It’s always heartbreaking when children have been exposed to drugs or alcohol. But Holt’s child nutrition program can help improve the health and nutrition of these children. And for one little girl with FASD in Mongolia, the program has had a huge impact on her life.
Altansarnai entered into care at of one of Holt’s partnering care centers in Mongolia shortly after being born. Nothing was known about her family or prenatal circumstances. She was small and very sick. Although the staff provided care for her sickness and appropriate formula for her age, they still noted that over time her development seemed to be slow and delayed. She seemed behind her peers in physical growth, was often fussy, and had difficulty calming herself down. Continue reading “More Than Nutrition: Holt’s CNP Team Helps One Girl With FASD”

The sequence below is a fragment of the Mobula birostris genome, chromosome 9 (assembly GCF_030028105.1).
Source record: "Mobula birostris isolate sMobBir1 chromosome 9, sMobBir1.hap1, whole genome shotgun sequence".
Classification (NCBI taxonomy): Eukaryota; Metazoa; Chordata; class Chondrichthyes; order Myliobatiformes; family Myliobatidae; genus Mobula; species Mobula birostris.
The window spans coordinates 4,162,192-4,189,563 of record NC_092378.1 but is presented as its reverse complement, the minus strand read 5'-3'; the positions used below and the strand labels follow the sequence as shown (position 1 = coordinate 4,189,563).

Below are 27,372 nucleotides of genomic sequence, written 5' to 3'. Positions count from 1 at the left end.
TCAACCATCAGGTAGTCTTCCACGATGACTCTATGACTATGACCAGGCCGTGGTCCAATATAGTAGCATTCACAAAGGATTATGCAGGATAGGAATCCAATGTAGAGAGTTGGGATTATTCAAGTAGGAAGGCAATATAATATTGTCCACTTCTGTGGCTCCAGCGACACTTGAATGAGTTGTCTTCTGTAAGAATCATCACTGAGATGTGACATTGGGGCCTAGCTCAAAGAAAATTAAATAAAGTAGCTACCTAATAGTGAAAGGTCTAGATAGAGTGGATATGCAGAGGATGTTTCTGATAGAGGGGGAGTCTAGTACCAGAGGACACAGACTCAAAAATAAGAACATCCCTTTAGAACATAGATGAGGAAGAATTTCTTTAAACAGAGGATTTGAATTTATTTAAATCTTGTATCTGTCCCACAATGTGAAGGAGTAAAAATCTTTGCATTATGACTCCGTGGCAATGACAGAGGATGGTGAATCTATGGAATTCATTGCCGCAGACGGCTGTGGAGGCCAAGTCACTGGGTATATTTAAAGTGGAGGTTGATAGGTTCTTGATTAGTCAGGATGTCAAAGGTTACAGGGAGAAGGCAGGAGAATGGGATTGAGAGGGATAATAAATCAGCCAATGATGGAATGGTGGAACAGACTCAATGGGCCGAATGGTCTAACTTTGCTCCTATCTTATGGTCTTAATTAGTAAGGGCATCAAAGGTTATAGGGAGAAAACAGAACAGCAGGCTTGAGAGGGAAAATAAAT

Eight-year-old Danh has cerebral palsy and lives in a care center in Vietnam. He spent most days lying in his crib and would remain laying down even when he ate — a position that, unbeknownst to his caregivers, caused him to choke on his food. But now, Danh sits up in his wheelchair to eat and loves engaging with the other children.